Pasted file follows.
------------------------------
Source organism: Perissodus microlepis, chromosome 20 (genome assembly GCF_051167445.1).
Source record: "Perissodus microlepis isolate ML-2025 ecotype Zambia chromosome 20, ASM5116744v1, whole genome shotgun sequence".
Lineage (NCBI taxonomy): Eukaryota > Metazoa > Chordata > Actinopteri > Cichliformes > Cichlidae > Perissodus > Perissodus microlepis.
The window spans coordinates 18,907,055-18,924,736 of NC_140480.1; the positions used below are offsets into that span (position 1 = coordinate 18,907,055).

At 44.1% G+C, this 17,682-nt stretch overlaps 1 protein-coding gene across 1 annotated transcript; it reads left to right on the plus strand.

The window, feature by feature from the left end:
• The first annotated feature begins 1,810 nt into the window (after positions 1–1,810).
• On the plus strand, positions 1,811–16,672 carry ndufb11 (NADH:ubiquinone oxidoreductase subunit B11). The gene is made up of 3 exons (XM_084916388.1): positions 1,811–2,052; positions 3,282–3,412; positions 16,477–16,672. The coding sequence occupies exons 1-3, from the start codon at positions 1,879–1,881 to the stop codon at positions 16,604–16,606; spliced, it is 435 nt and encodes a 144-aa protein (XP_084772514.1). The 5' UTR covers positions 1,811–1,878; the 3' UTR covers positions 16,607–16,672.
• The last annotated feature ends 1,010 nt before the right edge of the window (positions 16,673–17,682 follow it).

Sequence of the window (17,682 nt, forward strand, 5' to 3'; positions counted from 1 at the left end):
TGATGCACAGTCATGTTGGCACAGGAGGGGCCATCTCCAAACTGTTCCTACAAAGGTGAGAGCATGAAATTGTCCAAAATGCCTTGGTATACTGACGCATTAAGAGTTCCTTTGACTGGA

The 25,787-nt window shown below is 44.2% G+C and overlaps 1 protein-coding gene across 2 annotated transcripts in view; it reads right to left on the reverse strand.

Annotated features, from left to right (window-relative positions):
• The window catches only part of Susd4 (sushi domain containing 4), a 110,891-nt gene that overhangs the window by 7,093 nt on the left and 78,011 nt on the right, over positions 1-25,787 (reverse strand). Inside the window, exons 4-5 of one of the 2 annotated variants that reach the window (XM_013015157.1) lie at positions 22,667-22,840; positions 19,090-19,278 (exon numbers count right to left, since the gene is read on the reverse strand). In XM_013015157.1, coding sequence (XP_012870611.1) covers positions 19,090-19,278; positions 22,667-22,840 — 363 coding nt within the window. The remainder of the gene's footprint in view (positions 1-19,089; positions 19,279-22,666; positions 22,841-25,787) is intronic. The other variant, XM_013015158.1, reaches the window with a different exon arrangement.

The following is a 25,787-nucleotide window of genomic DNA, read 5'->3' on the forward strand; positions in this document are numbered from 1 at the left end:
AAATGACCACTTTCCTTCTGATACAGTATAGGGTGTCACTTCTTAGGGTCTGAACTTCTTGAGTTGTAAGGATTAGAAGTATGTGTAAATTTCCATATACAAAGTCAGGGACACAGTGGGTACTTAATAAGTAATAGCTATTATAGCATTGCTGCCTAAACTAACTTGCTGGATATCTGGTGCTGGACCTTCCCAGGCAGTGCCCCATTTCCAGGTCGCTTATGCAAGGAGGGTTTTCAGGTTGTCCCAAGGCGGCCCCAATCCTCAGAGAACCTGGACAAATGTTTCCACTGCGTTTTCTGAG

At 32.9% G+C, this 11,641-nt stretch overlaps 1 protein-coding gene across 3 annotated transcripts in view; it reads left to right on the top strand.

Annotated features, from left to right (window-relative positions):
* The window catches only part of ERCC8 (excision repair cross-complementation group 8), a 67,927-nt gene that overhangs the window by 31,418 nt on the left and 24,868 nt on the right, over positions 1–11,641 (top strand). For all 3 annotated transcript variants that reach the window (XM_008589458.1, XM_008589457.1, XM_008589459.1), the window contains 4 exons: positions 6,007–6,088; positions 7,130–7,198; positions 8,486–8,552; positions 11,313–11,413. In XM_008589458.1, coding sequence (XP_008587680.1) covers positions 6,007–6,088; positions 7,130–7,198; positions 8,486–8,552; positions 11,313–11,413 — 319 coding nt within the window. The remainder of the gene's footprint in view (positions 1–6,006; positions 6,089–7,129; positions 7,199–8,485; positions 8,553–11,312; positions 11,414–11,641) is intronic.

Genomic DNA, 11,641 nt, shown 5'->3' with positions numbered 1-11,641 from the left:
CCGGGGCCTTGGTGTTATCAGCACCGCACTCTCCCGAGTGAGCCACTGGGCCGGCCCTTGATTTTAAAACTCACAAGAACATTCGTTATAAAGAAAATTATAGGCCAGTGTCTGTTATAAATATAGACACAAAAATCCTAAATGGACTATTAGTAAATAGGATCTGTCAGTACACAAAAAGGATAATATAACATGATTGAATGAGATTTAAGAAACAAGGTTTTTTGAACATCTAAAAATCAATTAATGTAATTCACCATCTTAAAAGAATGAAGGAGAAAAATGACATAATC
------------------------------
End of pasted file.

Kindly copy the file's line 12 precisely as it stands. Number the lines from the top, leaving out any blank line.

The 25,787-nt window shown below is 44.2% G+C and overlaps 1 protein-coding gene across 2 annotated transcripts in view; it reads right to left on the reverse strand.